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Parson’s Pond outfitter wants to see increased bounty on coyotes so caribou population can recover

Caribou populations in Newfoundland and Labrador have been in decline since the population peaked at approximately 95,000 animals in the mid-‘90s. Current estimates indicate the island’s herd is less than a third of what it used to be. - Photo courtesy of Wendy Nuttall
Caribou populations in Newfoundland and Labrador have been in decline since the population peaked at approximately 95,000 animals in the mid-‘90s. Current estimates indicate the island’s herd is less than a third of what it used to be. - Photo courtesy of Wendy Nuttall - Contributed

Concern for caribou

PARSON'S POND, N.L. —

Earl Keough was troubled at what he found amongst the hills of the Great Northern Peninsula.

During a snowmobile trip, the Parson’s Pond outfitter discovered the dismembered carcass of a caribou, attacked and eaten by coyotes.

The site may have been gory but there’s nothing atypical about coyote predation of caribou; what concerned Keough is the impact the predator is having on the population of caribou.

He felt here, amongst the hills between Parson’s Pond and Sop’s Arm, was firsthand evidence of what is happening across area 69.

He took photos to document what he saw.

“To me, it’s disgraceful what’s happening to the caribou,” he told The Northern Pen.

Keough runs Leslie Lake Outfitters out of Parson’s Pond. Caribou hunting was one of the packages they offered as a business.

However, caribou hunting in management area 69, comprising most of the Great Northern Peninsula (excluding the St. Anthony area), has been closed for 2019-20.

No licenses will be issued for that period.

The decision was made by the Department of Fisheries and Land Resources in response to the decline in the herd’s population.

In 2007, there were 5,811 animals in area 69, including 9.1 per cent calves. That number had decreased to 1,315 animals in 2017 with just 3.8 per cent being calves.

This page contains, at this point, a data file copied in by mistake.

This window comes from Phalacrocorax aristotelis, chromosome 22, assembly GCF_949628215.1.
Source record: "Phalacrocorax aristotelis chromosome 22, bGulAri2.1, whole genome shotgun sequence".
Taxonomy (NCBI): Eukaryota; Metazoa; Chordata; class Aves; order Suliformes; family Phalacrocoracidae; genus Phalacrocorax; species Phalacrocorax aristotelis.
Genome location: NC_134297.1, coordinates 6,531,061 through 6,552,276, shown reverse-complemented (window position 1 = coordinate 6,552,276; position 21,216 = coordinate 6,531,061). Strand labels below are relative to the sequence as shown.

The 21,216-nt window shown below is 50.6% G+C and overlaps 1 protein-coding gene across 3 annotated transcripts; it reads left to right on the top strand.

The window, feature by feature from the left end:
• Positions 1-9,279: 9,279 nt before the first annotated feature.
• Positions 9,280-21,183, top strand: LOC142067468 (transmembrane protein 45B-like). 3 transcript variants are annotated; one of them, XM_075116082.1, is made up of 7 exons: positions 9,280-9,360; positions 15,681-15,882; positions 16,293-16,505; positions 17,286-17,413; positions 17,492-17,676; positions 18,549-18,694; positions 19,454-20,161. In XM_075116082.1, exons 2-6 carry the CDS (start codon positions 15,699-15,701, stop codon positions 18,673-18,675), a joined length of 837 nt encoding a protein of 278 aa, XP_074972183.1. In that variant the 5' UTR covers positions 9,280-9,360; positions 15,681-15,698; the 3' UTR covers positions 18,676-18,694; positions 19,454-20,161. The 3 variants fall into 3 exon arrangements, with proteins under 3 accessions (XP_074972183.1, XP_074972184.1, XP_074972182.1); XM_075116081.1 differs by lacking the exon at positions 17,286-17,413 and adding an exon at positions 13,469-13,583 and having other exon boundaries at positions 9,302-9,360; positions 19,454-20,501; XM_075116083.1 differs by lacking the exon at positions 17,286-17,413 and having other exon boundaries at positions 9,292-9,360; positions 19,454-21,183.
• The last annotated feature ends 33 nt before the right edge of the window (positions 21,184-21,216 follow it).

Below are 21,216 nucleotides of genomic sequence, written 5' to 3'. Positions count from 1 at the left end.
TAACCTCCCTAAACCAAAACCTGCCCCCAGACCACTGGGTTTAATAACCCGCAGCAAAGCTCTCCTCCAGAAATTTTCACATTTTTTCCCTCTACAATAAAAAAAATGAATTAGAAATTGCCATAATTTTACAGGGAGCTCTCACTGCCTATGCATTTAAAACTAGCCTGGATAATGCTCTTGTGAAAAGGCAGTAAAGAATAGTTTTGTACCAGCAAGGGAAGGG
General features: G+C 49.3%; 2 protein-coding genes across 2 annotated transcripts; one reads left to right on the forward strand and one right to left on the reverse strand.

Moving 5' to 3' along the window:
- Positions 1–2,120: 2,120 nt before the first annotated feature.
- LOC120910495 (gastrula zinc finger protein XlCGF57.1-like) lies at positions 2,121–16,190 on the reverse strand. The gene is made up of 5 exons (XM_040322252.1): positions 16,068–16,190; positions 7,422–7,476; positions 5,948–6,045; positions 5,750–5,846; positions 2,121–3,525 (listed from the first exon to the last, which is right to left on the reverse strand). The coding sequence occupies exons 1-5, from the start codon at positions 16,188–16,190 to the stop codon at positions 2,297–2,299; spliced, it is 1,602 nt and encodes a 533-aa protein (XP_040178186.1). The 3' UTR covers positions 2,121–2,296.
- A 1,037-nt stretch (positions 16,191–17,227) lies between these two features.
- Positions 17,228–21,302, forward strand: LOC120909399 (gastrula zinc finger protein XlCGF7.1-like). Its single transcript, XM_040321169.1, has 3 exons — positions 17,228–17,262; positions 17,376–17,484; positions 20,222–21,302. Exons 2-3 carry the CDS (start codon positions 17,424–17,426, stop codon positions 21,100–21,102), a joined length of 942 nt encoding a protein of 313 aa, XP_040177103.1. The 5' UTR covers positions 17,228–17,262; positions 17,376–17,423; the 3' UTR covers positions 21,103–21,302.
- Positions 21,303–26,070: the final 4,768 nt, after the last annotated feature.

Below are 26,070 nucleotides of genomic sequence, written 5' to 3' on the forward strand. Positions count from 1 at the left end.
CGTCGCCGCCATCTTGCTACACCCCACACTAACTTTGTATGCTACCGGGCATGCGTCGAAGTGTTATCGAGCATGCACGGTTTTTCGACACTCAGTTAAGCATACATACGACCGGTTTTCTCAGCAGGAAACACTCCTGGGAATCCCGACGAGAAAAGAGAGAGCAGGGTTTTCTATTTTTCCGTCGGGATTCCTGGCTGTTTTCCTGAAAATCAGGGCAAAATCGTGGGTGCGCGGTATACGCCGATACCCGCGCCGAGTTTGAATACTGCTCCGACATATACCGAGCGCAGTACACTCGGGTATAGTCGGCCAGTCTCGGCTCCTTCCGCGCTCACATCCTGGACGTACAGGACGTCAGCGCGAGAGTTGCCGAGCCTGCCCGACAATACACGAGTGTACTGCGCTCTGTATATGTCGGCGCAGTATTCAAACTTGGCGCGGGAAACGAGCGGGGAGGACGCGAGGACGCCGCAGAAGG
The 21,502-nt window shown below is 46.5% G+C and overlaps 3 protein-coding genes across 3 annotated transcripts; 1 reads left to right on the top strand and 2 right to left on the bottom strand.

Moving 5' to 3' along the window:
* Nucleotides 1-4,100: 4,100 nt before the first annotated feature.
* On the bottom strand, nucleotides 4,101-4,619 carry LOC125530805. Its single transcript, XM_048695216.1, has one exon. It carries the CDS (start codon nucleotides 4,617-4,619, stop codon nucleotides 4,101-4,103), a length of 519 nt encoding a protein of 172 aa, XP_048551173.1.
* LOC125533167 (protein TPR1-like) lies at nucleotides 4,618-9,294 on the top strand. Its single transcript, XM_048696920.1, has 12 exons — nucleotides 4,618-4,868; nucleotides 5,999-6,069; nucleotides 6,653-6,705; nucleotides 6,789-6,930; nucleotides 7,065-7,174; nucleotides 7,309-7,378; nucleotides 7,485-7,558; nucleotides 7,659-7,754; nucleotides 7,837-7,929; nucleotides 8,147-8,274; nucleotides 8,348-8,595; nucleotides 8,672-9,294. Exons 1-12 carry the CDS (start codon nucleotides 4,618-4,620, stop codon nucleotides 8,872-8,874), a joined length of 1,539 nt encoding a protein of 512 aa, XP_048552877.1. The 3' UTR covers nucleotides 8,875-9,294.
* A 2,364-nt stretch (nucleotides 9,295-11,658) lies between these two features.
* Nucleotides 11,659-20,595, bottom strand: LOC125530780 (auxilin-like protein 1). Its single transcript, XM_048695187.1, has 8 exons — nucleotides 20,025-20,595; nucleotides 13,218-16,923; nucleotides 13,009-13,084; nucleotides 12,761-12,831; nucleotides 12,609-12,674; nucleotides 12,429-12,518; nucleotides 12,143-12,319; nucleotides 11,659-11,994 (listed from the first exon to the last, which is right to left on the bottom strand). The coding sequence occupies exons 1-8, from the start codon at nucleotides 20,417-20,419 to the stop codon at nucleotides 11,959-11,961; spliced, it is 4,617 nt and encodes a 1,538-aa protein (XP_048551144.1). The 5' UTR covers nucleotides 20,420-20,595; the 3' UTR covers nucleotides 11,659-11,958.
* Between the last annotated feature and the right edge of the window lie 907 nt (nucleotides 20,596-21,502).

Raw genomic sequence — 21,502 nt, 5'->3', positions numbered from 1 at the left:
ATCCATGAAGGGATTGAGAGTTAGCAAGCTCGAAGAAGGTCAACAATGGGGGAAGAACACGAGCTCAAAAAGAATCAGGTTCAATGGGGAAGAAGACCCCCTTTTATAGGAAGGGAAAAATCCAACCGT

The department informed The Northern Pen that, generally, 15 per cent of a caribou population must consist of calves if the herd is to stabilize or recover.

But Keough doesn’t believe cutting the hunting licenses will do any good for the caribou population, as long as the coyote prowls.

He says predation by coyotes is the main factor in the caribou’s decline.

GRAPHIC: The grisly scene that Parson’s Pond outfitter Earl Keough came across amongst the hills of the Northern Peninsula — a caribou carcass eaten by coyotes.
GRAPHIC: The grisly scene that Parson’s Pond outfitter Earl Keough came across amongst the hills of the Northern Peninsula — a caribou carcass eaten by coyotes.

In his opinion, a better solution to help the caribou recover would be to put a bounty on coyotes.

Currently, the Department of Fisheries and Land Resources has a carcass collection program for wolf-coyote hybrids (as well as gray wolves in Labrador) to “assist with further monitoring of the occurrence and distribution of coyotes, wolves or wolf-coyote hybrids within the province.”

The shooting season for coyotes ranges from Sept 14, 2019 to July 15, 2020.

Hunters and trappers are paid a $25 fee for submitting the entire carcass to the nearest department office.

But for Keough, $25 isn’t enough of an incentive.

He believes the provincial government should consult with the outfitters association to see what they’re willing to contribute to a bounty pot.

“I’m an outfitter and I’d have no problem putting $1,000 in a pot for a bounty on the coyotes,” he said. “But $25 is no good, you’d want to put about $250 or $350 on it. Make it worthwhile for people to hunt it and when the money is gone, it’s gone.”

He’d like to see the coyote hunted until its population is no longer a threat to the caribou.

His hope is the caribou population would rebound and the caribou hunt can be opened once again.

In a statement to The Northern Pen, the Department of Fisheries and Land Resources said that predation by bears and coyotes is considered the greatest contributor to poor calf survival.

However, the department did not believe a bounty on coyotes would likely increase calf survival.

“Due to the reproductive capacity of coyotes, placing a bounty on coyotes as a way to increase other wildlife populations has had limited to no success in other jurisdictions,” the statement read.

The department said that, historically, all herds on the island have experienced periods of poor calf recruitment, even when coyotes were not present.

Meanwhile, there is evidence that calf survival in other herds is rebounding, suggesting that coyotes may not be the only issue affecting herds.

stephen.roberts@northernpen.ca

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